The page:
The Tomatometer rating – based on the published opinions of hundreds of film and
television critics – is a trusted measurement of movie and TV programming quality
for millions of moviegoers. It represents the percentage of professional critic reviews
that are positive for a given film or television show.
From the Critics
From RT Users Like You!
The Tomatometer is 60% or higher.
The Tomatometer is 59% or lower.
Movies and TV shows are Certified Fresh with a steady Tomatometer of 75% or
higher after a set amount of reviews (80 for wide-release movies, 40 for
limited-release movies, 20 for TV shows), including 5 reviews from Top Critics.
Percentage of users who rate a movie or TV show positively.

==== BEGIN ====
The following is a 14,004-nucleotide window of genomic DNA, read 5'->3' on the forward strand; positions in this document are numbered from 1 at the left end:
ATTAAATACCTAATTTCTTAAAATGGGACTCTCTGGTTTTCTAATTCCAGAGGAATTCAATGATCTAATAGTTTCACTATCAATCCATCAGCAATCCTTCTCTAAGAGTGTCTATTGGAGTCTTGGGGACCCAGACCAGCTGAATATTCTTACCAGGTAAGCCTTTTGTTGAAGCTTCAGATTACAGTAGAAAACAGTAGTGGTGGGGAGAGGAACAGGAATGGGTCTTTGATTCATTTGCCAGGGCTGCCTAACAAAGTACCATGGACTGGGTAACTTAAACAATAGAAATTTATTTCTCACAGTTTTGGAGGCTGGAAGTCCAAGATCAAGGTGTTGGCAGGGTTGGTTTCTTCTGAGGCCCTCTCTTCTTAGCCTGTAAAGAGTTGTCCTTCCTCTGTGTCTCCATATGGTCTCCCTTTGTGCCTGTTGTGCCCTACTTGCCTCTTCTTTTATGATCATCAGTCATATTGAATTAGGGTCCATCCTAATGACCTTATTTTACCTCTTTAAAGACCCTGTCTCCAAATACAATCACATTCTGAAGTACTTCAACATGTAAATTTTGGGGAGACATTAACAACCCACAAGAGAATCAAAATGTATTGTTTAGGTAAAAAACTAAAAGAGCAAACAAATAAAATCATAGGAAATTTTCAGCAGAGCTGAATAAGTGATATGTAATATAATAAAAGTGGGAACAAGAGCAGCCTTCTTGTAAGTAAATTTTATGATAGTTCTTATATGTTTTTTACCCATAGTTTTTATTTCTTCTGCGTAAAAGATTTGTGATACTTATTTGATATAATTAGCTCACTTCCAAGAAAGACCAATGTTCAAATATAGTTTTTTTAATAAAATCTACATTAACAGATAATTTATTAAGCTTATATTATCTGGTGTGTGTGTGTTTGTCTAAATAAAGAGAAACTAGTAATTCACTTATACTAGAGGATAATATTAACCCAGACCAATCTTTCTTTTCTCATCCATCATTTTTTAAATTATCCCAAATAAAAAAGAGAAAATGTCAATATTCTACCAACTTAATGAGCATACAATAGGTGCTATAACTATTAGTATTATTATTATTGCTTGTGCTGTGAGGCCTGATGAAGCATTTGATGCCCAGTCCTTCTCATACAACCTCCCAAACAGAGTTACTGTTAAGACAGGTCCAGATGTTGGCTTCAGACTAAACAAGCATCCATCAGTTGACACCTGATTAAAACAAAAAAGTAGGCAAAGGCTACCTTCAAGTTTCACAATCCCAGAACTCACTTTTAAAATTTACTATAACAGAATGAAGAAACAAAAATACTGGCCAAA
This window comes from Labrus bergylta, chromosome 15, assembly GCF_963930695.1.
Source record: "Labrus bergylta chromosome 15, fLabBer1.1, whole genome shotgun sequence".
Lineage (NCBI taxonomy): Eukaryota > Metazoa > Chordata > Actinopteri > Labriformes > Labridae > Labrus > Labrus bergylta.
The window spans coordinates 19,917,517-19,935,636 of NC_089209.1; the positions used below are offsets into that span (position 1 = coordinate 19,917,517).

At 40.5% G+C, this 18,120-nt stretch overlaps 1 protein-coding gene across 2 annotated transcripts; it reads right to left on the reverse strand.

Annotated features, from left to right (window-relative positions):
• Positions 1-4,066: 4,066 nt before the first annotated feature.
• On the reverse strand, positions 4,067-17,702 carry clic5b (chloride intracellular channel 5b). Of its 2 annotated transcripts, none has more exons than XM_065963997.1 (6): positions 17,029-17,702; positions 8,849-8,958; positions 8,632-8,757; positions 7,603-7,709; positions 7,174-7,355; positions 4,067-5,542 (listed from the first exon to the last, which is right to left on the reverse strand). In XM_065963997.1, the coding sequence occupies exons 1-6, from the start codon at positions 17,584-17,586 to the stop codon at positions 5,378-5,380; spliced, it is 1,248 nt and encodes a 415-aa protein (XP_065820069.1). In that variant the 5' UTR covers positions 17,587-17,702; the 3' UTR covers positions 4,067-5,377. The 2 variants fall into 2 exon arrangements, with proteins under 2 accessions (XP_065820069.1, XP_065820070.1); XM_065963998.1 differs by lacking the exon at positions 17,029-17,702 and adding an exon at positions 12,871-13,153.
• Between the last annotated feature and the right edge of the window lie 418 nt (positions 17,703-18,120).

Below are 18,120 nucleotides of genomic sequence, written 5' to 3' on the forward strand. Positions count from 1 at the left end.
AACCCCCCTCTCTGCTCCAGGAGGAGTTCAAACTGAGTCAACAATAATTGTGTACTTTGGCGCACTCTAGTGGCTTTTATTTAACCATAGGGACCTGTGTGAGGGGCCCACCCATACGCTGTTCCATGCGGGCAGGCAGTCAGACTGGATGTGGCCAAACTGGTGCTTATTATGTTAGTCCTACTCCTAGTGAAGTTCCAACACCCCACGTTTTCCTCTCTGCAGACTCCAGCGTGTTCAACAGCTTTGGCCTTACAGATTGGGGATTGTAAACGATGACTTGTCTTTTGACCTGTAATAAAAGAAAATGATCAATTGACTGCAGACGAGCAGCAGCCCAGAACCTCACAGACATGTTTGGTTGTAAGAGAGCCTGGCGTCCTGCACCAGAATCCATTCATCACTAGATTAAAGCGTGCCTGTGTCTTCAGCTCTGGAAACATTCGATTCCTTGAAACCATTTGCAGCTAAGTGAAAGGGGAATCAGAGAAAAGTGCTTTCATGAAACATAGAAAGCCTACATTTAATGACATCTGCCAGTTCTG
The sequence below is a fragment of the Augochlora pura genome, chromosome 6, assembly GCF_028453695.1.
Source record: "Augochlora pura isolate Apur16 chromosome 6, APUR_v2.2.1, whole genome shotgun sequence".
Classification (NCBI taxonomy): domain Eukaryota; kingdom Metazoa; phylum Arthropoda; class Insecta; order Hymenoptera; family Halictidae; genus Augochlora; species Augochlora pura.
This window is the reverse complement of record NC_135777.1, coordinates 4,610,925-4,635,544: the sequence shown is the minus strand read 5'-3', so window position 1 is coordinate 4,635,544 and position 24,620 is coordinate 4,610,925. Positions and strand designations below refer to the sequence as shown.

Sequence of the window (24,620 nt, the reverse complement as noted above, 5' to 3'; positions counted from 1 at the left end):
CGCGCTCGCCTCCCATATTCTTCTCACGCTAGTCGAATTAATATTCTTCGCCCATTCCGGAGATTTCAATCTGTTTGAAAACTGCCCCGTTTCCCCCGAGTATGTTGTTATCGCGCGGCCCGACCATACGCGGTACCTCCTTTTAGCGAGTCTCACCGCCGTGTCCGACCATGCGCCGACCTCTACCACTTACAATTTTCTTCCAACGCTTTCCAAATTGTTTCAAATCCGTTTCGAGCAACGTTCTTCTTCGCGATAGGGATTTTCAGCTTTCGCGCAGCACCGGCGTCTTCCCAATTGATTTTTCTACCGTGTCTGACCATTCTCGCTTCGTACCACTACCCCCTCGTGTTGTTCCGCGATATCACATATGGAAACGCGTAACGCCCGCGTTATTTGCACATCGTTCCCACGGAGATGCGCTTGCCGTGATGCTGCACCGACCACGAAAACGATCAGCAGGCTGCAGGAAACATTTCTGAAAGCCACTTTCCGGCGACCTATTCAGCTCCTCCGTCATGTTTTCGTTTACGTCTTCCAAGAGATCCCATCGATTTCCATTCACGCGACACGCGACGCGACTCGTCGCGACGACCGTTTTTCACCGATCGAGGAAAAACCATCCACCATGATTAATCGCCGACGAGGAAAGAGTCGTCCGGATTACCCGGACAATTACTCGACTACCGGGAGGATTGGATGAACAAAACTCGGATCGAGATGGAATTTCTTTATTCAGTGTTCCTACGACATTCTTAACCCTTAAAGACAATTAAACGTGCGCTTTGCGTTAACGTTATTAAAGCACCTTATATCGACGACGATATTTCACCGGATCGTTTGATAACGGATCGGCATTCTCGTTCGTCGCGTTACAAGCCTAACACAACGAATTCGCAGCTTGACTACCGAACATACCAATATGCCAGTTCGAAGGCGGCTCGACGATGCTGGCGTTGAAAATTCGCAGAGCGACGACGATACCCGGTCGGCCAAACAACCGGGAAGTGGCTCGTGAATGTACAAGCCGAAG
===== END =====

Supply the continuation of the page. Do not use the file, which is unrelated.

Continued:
The daughter of an actress and civil rights activist, African-American entertainer Lena Horne was a chorus girl in Harlem's Cotton Club at the age of 16. One year later, she had her first featured role -- as Quadroon Girl -- in the Broadway play Dance With Your Gods. Lena then went on to work as a dancer and singer for Noble Sissles's orchestra, gaining popularity with both black and white audiences, though in keeping with the racial status quo of the '30s, she was denied entrance to all-white facilities and hotels in most of the cities where she headlined on stage. Following her film in The Duke is Tops (1939), Lena was signed as a specialty performer by MGM Studios. In most of her film appearances, Lena would sing in a sequence separate from the plotline and her white costars, so that her scenes could be edited out when shown in certain Southern theatres. She managed to survive on these terms and even won leading roles in two major-studio feature films, Cabin in the Sky (1943) and Stormy Weather (1943) - both of which had all-black casts. Hollywood's attitude towards African-Americans in the '40s was slightly better than in the '30s, but producers still treaded very slowly and cautiously: Lena was allowed romantic interests in her two starring films, but her leading men were middle-aged comedians and dancers like Bill "Bojangles" Robinson, Dooley Wilson, and Eddie "Rochester" Anderson, so as not to offend those white viewers who felt threatened by handsome black men. Additionally, Lena was allowed to be sexy but not too sexy, lest she arouse dreams of miscegenation in the minds of impressionable white males; her most erotic scene in Cabin in the Sky, wherein she was discreetly "nude" in a bubble bath (the bubbles providing censor-proof camouflage) was removed from the film, not to be seen in public until shown in the 1994 compilation That's Still Entertainment. Idiotic corporate decisions like this only intensified Lena's mistrust of white men, an attitude drummed into her by her mother; yet privately she managed to find lasting happiness as the wife of white musician Lennie Hayton. Lena's career suffered in the '50s, when she had difficulty securing TV work not only because of her race but also because of her friendship with Paul Robeson, the famed black singer who'd embraced Communism. Eventually talent won out over ideology, and Lena starred on Broadway in Jamaka in 1957, following this personal triumph with numerous media and live performances. Still, Lena and her husband found a more hospitable reception when they travelled to France, a country where a mixed marriage did not automatically result in rude stares and snide newspaper commentary. In 1969, Horne returned to films in Death of a Gunfighter, where thanks to relaxed racial tensions she was able to play the former lover of white sheriff Richard Widmark. Still beautiful and in terrific voice, Horne went strong into the '90s, attaining the rare status of Living Legend. She died in 2010 at the age of 92.